You definitely can't talk about ninjas without mentioning shurikens. Shuriken literally translates to "sword hidden in user's hand", and are sometimes referred to as throwing stars in the West. They are crafted into many different shapes and sizes, usually with a hole at the center. Shurikens might be small, but are essential tools in a ninja's arsenal. They often serve a secondary role, as a nuisance or distraction when facing an enemy. A skilled user would target
Lit cigarette butts are a highly useful decoy a shinobi practitioner could use to end a deadly encounter. Just carry a shortened butt on your ear, light up when it's time and it's IMMEDIATELY READY for use (it has to be shortened because it's 10x harder to pitch a full cigarette). Just clip a cigarette in half and carry it on your ear. You should have 2-3 seconds to end the threat. You have the right to carry a pen anywhere on the planet (including a plane or courtroom). Use that
Ninja techniques are highly applicable to real life once you know and apply the reality of all weapons, especially sharp weapons when it comes to street fighting. All "soft" martial arts are HIGHLY EFFECTIVE with SHARP WEAPONS (i.e. aikido, systema, wing chun, tai chi, kung fu). For example: if you're feeling anxious in a dangerous area/situation, just light up a cigarette. Any shinobi worth his own salt carries a steel pen in his pocket. Pitch the cig in his face, grab your weapon
You don't know your asian weapons and how there used well enough to make this video or properly rank the weapons just one is traditionally sai were never bladed and yes you might be able to stab some one but they were usually used as a blunt weapon where you'd break the persons bones rather then cut or stab with them. I won't get into all the inaccuracies of this video but they kinda make me cringe at your lack of knowledge and or research.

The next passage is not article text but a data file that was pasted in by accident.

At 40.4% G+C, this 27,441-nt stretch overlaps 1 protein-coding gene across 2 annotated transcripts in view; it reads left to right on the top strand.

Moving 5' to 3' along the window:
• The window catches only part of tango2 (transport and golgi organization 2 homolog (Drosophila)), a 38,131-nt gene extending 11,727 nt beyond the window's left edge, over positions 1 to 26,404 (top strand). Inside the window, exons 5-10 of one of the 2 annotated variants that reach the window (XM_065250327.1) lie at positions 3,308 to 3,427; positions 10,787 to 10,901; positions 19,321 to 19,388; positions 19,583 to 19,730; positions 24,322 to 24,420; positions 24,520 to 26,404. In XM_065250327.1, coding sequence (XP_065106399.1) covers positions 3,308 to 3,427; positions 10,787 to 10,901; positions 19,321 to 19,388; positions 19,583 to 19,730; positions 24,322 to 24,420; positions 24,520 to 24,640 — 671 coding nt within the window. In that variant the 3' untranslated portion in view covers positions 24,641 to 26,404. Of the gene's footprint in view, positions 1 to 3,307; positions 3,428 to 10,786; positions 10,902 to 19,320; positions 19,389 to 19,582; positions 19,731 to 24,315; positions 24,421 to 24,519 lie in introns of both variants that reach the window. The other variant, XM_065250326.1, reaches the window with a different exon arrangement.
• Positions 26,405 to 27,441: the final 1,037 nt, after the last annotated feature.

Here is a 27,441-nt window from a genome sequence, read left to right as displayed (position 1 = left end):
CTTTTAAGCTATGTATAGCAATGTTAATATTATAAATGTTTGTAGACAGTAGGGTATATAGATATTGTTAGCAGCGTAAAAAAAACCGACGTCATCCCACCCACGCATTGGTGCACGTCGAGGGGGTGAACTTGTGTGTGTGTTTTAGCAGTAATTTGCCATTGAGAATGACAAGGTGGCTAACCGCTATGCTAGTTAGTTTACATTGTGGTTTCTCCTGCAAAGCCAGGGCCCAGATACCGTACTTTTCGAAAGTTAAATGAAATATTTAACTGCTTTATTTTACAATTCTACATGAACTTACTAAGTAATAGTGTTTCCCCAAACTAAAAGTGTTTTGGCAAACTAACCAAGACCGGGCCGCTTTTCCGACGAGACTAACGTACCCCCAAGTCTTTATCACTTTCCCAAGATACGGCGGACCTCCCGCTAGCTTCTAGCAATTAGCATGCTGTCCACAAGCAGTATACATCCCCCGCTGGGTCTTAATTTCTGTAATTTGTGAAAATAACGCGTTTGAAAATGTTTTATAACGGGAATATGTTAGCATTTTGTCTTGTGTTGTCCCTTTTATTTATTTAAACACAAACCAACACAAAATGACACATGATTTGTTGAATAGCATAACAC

From least greatest (10) to greatest greatest (1), the poems in this list are limited to ones originally written in the English language and which are under 50 lines, excluding poems like Homer’s Iliad and Edgar Allan Poe’s “Raven.” Each poem is followed by some brief analysis. Many good poems and poets had to be left off of this list. In the comments section below, feel free to make additions or construct your own lists. You can also submit analyses of classic poetry to [email protected] They will be considered for publication on this website.
10. “The Road Not Taken” by Robert Frost (1874-1963)
Two roads diverged in a yellow wood, And sorry I could not travel both And be one traveler, long I stood And looked down one as far as I could To where it bent in the undergrowth;
Then took the other, as just as fair, And having perhaps the better claim, Because it was grassy and wanted wear; Though as for that the passing there Had worn them really about the same,
And both that morning equally lay In leaves no step had trodden black. Oh, I kept the first for another day! Yet knowing how way leads on to way, I doubted if I should ever come back.
I shall be telling this with a sigh Somewhere ages and ages hence: Two roads diverged in a wood, and I— I took the one less traveled by, And that has made all the difference.
Meaning of the Poem.
This poem deals with that big noble question of “How to make a difference in the world?” On first reading, it tells us that the choice one makes really does matter, ending: “I took the one less traveled by, / And that has made all the difference.”